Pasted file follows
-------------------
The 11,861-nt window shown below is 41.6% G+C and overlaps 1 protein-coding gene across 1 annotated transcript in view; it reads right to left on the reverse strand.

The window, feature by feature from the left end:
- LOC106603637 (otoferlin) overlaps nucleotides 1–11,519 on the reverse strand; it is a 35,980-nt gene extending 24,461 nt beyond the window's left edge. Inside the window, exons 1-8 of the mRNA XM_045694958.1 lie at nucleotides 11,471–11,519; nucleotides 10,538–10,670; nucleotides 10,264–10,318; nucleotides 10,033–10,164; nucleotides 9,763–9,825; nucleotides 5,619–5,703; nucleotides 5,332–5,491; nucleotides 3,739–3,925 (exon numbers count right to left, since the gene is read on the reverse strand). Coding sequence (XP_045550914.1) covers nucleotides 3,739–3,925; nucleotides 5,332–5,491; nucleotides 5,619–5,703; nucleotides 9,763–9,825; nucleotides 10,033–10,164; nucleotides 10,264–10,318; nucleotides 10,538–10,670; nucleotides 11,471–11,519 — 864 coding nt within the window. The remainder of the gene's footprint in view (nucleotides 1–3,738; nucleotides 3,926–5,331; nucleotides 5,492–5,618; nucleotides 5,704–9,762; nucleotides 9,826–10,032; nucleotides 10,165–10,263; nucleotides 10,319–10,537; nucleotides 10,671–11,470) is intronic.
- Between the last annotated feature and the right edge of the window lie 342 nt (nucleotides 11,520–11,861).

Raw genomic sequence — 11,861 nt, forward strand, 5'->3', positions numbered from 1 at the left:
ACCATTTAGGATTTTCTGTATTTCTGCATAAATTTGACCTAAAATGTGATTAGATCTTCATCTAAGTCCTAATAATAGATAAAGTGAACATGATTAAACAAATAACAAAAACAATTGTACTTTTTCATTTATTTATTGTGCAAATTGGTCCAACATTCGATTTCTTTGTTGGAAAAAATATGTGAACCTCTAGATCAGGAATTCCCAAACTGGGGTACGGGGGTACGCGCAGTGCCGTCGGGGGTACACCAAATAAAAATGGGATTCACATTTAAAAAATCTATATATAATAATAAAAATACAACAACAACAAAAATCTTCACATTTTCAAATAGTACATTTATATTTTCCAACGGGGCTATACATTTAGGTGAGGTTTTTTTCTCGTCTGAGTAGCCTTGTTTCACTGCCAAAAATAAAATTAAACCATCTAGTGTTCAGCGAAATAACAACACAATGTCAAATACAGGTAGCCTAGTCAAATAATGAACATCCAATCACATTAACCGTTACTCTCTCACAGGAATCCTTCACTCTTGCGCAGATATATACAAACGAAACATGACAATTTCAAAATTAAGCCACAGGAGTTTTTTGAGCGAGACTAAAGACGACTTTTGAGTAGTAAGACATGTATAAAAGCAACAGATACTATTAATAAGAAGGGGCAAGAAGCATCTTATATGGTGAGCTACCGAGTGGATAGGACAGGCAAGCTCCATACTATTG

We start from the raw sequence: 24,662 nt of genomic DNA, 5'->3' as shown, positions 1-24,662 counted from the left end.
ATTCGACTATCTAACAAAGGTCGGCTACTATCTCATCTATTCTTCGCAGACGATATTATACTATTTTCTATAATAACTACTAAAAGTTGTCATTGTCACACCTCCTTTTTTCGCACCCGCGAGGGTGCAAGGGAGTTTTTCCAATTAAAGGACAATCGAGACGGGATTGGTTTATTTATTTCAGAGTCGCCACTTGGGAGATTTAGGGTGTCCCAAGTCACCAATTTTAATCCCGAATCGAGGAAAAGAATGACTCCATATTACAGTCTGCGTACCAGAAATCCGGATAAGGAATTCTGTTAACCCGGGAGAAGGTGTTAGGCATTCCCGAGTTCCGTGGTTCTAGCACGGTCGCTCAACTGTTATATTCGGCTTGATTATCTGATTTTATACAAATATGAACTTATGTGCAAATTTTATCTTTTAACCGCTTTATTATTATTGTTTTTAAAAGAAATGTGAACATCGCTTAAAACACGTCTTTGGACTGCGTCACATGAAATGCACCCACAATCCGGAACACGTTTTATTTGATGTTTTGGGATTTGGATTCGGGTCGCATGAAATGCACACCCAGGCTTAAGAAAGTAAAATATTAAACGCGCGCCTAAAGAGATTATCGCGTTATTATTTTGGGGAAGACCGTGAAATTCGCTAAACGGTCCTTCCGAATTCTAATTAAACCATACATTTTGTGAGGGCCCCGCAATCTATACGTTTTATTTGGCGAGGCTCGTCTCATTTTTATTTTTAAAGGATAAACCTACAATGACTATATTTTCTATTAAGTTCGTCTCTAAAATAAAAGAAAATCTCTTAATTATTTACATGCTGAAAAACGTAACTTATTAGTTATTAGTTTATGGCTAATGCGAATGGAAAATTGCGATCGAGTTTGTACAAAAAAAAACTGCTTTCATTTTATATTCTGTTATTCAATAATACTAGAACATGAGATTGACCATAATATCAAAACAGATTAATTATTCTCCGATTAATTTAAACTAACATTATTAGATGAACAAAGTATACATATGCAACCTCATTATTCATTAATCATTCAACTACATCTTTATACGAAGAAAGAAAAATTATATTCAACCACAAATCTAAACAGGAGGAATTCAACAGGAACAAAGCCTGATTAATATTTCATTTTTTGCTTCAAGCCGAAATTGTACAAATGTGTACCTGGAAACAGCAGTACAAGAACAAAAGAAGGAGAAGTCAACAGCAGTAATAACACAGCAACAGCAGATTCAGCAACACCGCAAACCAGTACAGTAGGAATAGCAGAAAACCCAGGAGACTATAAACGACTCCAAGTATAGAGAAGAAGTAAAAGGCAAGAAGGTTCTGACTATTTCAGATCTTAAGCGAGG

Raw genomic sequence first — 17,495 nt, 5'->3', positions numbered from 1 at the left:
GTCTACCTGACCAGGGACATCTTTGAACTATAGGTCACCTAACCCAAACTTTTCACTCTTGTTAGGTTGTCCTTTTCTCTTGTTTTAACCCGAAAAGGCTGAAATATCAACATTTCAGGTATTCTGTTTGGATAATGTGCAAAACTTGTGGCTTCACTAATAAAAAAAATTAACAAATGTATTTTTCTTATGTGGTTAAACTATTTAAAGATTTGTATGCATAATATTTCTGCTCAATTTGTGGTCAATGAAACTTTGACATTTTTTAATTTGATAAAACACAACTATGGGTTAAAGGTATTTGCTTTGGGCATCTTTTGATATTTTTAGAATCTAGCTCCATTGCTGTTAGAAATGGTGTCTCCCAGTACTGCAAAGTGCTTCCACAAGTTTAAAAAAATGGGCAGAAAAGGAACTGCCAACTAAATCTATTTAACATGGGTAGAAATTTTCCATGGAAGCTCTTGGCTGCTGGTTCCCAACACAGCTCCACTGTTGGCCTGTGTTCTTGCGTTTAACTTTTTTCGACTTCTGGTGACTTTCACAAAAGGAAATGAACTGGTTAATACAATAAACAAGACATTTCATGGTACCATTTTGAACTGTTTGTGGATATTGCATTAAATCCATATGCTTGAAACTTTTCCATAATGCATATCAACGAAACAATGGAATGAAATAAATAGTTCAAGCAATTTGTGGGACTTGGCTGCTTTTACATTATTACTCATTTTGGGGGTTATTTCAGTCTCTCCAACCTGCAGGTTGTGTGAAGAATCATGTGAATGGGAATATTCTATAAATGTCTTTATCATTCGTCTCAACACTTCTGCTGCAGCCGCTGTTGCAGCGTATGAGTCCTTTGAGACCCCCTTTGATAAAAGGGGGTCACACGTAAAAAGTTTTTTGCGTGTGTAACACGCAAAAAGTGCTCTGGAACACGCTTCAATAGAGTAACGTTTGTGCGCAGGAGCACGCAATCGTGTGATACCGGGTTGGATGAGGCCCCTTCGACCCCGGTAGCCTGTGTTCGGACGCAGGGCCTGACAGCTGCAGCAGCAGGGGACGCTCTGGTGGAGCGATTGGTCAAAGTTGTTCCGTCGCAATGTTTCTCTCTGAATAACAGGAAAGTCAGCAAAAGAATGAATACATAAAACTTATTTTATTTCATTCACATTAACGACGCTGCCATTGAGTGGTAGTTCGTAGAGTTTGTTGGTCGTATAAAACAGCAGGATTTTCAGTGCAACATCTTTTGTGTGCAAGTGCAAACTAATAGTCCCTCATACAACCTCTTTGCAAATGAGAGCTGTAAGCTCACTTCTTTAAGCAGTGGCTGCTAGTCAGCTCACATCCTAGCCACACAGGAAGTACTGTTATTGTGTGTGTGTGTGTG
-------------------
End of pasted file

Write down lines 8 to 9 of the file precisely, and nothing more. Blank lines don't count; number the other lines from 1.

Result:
ATTCGACTATCTAACAAAGGTCGGCTACTATCTCATCTATTCTTCGCAGACGATATTATACTATTTTCTATAATAACTACTAAAAGTTGTCATTGTCACACCTCCTTTTTTCGCACCCGCGAGGGTGCAAGGGAGTTTTTCCAATTAAAGGACAATCGAGACGGGATTGGTTTATTTATTTCAGAGTCGCCACTTGGGAGATTTAGGGTGTCCCAAGTCACCAATTTTAATCCCGAATCGAGGAAAAGAATGACTCCATATTACAGTCTGCGTACCAGAAATCCGGATAAGGAATTCTGTTAACCCGGGAGAAGGTGTTAGGCATTCCCGAGTTCCGTGGTTCTAGCACGGTCGCTCAACTGTTATATTCGGCTTGATTATCTGATTTTATACAAATATGAACTTATGTGCAAATTTTATCTTTTAACCGCTTTATTATTATTGTTTTTAAAAGAAATGTGAACATCGCTTAAAACACGTCTTTGGACTGCGTCACATGAAATGCACCCACAATCCGGAACACGTTTTATTTGATGTTTTGGGATTTGGATTCGGGTCGCATGAAATGCACACCCAGGCTTAAGAAAGTAAAATATTAAACGCGCGCCTAAAGAGATTATCGCGTTATTATTTTGGGGAAGACCGTGAAATTCGCTAAACGGTCCTTCCGAATTCTAATTAAACCATACATTTTGTGAGGGCCCCGCAATCTATACGTTTTATTTGGCGAGGCTCGTCTCATTTTTATTTTTAAAGGATAAACCTACAATGACTATATTTTCTATTAAGTTCGTCTCTAAAATAAAAGAAAATCTCTTAATTATTTACATGCTGAAAAACGTAACTTATTAGTTATTAGTTTATGGCTAATGCGAATGGAAAATTGCGATCGAGTTTGTACAAAAAAAAACTGCTTTCATTTTATATTCTGTTATTCAATAATACTAGAACATGAGATTGACCATAATATCAAAACAGATTAATTATTCTCCGATTAATTTAAACTAACATTATTAGATGAACAAAGTATACATATGCAACCTCATTATTCATTAATCATTCAACTACATCTTTATACGAAGAAAGAAAAATTATATTCAACCACAAATCTAAACAGGAGGAATTCAACAGGAACAAAGCCTGATTAATATTTCATTTTTTGCTTCAAGCCGAAATTGTACAAATGTGTACCTGGAAACAGCAGTACAAGAACAAAAGAAGGAGAAGTCAACAGCAGTAATAACACAGCAACAGCAGATTCAGCAACACCGCAAACCAGTACAGTAGGAATAGCAGAAAACCCAGGAGACTATAAACGACTCCAAGTATAGAGAAGAAGTAAAAGGCAAGAAGGTTCTGACTATTTCAGATCTTAAGCGAGG

Raw genomic sequence first — 17,495 nt, 5'->3', positions numbered from 1 at the left: